Today, a majority of American pet owners consider their pets not just mere animal companions. Rather, their pets are considered full-fledged members of the family. Often the passing of a dog or cat can create much sorrow, equal and often beyond that of a relative’s passing.
Among observant Jews, however, owning a pet is somewhat controversial. It is pretty much fully acceptable in the Modern Orthodox community, and almost non-existent in more right-wing religious circles. Try to find a veterinarian in New Square or Kiryas Yoel and you will see what I mean.
What follows is a discussion of the halachic debate preceded by a short overview of the history of animals as pets.
In most of ancient history, animals were kept and raised mostly for utilitarian purposes. There were some exceptions, however, in Ancient Greece and Rome and among the wealthy. In Ancient Greece and Rome there were dogs that were buried along with signs—tombstones, if you will—written by their owners who grieved their loss.
Pets, as we know them to be, however, did not come around until Victorian-era England. Sara Amato, in her “Beastly Possession: Animals in the Victorian Consumer Culture” writes that it grew in 17th- and 18th-century England, but only fully took hold in 19th-century England, and from there it spread to the rest of the world.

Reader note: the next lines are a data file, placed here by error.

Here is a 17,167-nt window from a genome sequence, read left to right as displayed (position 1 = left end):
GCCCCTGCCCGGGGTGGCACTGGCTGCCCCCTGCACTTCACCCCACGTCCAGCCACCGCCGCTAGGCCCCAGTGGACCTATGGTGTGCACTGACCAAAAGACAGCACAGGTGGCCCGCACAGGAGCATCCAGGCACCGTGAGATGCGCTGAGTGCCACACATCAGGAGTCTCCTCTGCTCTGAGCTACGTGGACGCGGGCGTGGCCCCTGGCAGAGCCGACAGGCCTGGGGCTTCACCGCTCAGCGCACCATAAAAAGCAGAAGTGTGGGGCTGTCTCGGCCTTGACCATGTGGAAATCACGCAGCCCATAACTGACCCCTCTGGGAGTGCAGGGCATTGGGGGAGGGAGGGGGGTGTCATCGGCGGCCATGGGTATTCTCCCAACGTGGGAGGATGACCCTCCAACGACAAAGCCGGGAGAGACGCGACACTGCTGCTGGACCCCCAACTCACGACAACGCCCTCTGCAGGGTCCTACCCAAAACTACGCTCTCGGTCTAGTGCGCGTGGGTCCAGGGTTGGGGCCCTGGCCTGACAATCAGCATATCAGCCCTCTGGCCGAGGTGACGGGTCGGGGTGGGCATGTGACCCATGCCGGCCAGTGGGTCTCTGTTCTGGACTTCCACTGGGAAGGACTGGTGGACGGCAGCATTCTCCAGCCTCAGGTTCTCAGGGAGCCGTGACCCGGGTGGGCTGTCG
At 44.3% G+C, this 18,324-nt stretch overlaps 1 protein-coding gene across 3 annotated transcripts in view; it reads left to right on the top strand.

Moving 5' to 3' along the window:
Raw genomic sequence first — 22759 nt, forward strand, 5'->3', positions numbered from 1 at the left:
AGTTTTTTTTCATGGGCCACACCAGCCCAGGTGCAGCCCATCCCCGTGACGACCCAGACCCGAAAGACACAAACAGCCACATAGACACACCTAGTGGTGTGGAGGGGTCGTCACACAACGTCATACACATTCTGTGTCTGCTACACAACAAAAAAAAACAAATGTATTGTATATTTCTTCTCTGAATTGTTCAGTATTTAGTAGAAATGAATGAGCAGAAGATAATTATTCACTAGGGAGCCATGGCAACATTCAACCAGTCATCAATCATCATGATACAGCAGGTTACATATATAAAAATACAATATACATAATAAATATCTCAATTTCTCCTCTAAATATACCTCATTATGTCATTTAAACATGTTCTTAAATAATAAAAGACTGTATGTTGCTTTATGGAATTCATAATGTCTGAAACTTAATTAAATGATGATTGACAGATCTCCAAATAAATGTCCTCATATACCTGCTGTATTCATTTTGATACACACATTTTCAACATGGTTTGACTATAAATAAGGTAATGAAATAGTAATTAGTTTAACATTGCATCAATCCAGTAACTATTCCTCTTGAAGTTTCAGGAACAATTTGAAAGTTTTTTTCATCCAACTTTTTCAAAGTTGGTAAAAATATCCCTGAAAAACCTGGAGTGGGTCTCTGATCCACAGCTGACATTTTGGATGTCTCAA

A Halachic Perspective
From a halachic perspective, it seems pretty clear from numerous Gemaras throughout the tractate that animals were looked at as muktzah on Shabbos. The Gemara in Shabbos 45b, the Mishnah in Shabbos 128a, and the discussion between Abaye and Rava in Shabbos 154b all indicate that pets were clearly “not a thing.” Ba’alei chaim were considered muktzah.
And yet, if we look at Tosfos on Shabbos 45b, we find a very interesting question. The Gemara explains that one may not move the chicken pen under discussion on Shabbos because it contains a dead chick. Tosfos asks: If, in fact, animals are muktzah, why does the Gemara explain that it is because of a dead chick? It would also be muktzah on account of a live chick!
The first opinion cited (which is rejected by the Ba’alei Tosfos) is that of HaRav Yosef who explains that a live chick would not be muktzah because a child can play with it. The Tosfos ultimately answer that the pen would not be muktzah because if there were live chicks there, it would be possible to shoo them away and the pen underneath would not be considered muktzah.
The Mordechai (page 57 in the new four-volume edition) cites the view of Rav Shimshon that when the Gemara says that chicks are muktzah, it means a chick born that day, but the Mordechai himself rejects that view. The Ritva as well cites the view of Rashi (which is not extant in our texts of Rashi) that chicks are not muktzah because they can be used to hush a baby who is crying. The Shulchan Aruch (O.C. 308:39) has rejected this view, however, as have the vast majority of Rishonim and Acharonim.
In a responsum of Rav Chaim Eliezer, the son of the Ohr Zarua (1250–1310), we find an even more stringent view—and that is the view of the Rosh (end of #81 and #82). He writes in response to Rav Chaim’s question that Chazal forbade the use of all animals because of a “Lo ploog.” They forbade all of them so as not to distinguish between animals. Just like all healing methods are forbidden on Shabbos for the barely sick on the concern that one might come to grind herbs, the Rosh’s view is that there is a “Lo ploog” here as well.